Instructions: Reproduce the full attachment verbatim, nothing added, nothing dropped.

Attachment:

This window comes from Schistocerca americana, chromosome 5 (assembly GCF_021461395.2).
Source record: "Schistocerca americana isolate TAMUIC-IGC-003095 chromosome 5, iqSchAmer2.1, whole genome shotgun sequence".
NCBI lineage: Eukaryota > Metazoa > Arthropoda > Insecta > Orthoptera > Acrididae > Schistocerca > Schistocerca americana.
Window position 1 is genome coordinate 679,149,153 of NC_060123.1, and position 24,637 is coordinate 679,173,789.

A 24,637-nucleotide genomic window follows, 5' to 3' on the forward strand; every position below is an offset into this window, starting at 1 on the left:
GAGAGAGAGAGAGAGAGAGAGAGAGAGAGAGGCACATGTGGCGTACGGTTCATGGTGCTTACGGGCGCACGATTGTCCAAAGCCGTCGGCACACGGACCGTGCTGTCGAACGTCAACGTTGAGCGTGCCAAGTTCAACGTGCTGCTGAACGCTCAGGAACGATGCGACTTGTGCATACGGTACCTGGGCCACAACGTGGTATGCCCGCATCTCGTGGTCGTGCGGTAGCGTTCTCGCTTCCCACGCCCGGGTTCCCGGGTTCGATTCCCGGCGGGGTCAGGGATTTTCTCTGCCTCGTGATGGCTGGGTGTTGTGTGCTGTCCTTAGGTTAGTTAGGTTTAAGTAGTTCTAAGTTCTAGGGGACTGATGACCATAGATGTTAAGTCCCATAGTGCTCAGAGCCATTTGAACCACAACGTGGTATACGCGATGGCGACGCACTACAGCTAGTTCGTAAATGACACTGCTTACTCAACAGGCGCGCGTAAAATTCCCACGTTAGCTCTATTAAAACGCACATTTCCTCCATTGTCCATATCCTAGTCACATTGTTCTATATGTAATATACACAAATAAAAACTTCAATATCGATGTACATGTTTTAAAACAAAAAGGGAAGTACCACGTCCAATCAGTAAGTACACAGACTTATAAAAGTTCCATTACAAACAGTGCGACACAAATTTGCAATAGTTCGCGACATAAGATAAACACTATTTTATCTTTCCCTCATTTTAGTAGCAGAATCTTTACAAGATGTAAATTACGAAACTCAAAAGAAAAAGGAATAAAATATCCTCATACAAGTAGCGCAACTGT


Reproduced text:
This window comes from Schistocerca americana, chromosome 5 (assembly GCF_021461395.2).
Source record: "Schistocerca americana isolate TAMUIC-IGC-003095 chromosome 5, iqSchAmer2.1, whole genome shotgun sequence".
NCBI lineage: Eukaryota > Metazoa > Arthropoda > Insecta > Orthoptera > Acrididae > Schistocerca > Schistocerca americana.
Window position 1 is genome coordinate 679,149,153 of NC_060123.1, and position 24,637 is coordinate 679,173,789.

A 24,637-nucleotide genomic window follows, 5' to 3' on the forward strand; every position below is an offset into this window, starting at 1 on the left:
GAGAGAGAGAGAGAGAGAGAGAGAGAGAGAGGCACATGTGGCGTACGGTTCATGGTGCTTACGGGCGCACGATTGTCCAAAGCCGTCGGCACACGGACCGTGCTGTCGAACGTCAACGTTGAGCGTGCCAAGTTCAACGTGCTGCTGAACGCTCAGGAACGATGCGACTTGTGCATACGGTACCTGGGCCACAACGTGGTATGCCCGCATCTCGTGGTCGTGCGGTAGCGTTCTCGCTTCCCACGCCCGGGTTCCCGGGTTCGATTCCCGGCGGGGTCAGGGATTTTCTCTGCCTCGTGATGGCTGGGTGTTGTGTGCTGTCCTTAGGTTAGTTAGGTTTAAGTAGTTCTAAGTTCTAGGGGACTGATGACCATAGATGTTAAGTCCCATAGTGCTCAGAGCCATTTGAACCACAACGTGGTATACGCGATGGCGACGCACTACAGCTAGTTCGTAAATGACACTGCTTACTCAACAGGCGCGCGTAAAATTCCCACGTTAGCTCTATTAAAACGCACATTTCCTCCATTGTCCATATCCTAGTCACATTGTTCTATATGTAATATACACAAATAAAAACTTCAATATCGATGTACATGTTTTAAAACAAAAAGGGAAGTACCACGTCCAATCAGTAAGTACACAGACTTATAAAAGTTCCATTACAAACAGTGCGACACAAATTTGCAATAGTTCGCGACATAAGATAAACACTATTTTATCTTTCCCTCATTTTAGTAGCAGAATCTTTACAAGATGTAAATTACGAAACTCAAAAGAAAAAGGAATAAAATATCCTCATACAAGTAGCGCAACTGT